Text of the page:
PSA: Think About Stronger App Signing Keys
Back in the beginning of Android development, we were told to use
keytool to generate our production signing key for our APKs.
The only real requirement was that the key have a long enough
validity period (25 years at the time, IIRC).
Now, the documentation for app signing
contains a small side note about the
-keysize parameter to
The size of each generated key (bits). If not supplied, Keytool uses a default key size of 1024 bits. In general, we recommend using a key size of 2048 bits or higher.
The reason for the 2,048-bit key size recommendation is that
1,024-bit RSA (the
has been considered at risk for a few years.
The recent revelations about state-sponsored decryption research should
be hammering this home. Even if today, forging a 1,024-bit digital
signature is still impractical for all but the largest security
agencies, it is well within reason that this will fall within the
reach of large botnets in the not-too-distant future.
As with the “master key” security issue from earlier in 2013, apps
will be able to be replaced with hacked editions, without tripping
up the signature check, or
signature-level permission checks might
start passing due to forged signatures.
Switching to a larger keysize is not that hard… for new apps. Just
-keysize 4096 when creating your production signing key,
and you should be good for a long time, barring a major decryption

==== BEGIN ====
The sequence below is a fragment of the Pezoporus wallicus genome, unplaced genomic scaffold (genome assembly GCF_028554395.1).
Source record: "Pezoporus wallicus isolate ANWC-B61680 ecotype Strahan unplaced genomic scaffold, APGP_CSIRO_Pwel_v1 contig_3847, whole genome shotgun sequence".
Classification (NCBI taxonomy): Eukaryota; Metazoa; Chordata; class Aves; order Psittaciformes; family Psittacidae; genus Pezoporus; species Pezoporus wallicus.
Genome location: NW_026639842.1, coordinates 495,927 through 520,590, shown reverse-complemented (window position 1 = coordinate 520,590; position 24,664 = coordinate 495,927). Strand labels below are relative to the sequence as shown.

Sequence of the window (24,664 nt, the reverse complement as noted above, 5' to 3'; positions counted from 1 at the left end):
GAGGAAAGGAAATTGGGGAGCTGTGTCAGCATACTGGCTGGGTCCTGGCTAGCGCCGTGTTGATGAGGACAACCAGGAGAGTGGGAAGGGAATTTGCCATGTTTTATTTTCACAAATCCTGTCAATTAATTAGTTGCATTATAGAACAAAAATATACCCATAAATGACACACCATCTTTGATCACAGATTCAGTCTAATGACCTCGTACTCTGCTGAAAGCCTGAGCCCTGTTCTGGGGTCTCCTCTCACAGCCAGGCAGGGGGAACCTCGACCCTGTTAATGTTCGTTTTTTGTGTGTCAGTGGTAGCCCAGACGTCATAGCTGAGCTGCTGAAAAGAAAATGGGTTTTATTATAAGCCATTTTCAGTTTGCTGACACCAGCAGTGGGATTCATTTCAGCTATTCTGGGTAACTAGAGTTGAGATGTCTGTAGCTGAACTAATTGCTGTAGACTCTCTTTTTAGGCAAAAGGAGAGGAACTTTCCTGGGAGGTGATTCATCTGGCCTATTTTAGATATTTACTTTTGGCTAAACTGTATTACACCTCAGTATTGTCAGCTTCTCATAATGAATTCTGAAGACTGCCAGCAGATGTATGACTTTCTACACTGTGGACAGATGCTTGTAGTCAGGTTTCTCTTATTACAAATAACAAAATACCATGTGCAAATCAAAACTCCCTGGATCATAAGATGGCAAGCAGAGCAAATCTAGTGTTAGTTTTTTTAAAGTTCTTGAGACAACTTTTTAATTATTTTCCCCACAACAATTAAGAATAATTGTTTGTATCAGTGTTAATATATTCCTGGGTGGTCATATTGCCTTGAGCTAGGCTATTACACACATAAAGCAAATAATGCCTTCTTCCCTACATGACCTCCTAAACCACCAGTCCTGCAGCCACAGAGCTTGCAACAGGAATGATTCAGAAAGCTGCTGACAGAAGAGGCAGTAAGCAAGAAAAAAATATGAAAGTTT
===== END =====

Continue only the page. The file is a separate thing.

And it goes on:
breakthrough for RSA signatures.
For existing apps with existing signing keys, though, you cannot change the key without breaking your ability to update the app — the very security measure we are trying to ensure works will stop us.
Unfortunately, one survey has found that ~75% of Android apps use 1,024-bit signing keys. That includes me, as I had created a production signing key before the documentation update and had missed the update itself, since the security point was not trumpted by Google.
Hence, I’m doing my own bit of trumpeting. Fortunately, without a trumpet, as I don’t play the trumpet, and it is a bit early in the morning for my neighbors to have to put up with amateur trumpet-playing…
Create a new, stronger production signing key, as a separate key from whatever you are using for production. Make note to use that new signing key for any new apps you create. And, if you have other reasons why you are migrating an existing user base to a new app (e.g., free app for which you are now offering a paid-app option), consider using the new signing key.
If you are a consultant, and you create unique signing keys per project, just cut over to using a stronger key for new clients and projects.
And if you are creating apps for which security is paramount, you might consider whether it is worthwhile to move your user base to a new version of the app with a new signing key at some point.
A tip o’ the hat to The Guardian Project, whose mailing list posts pointed out this issue.
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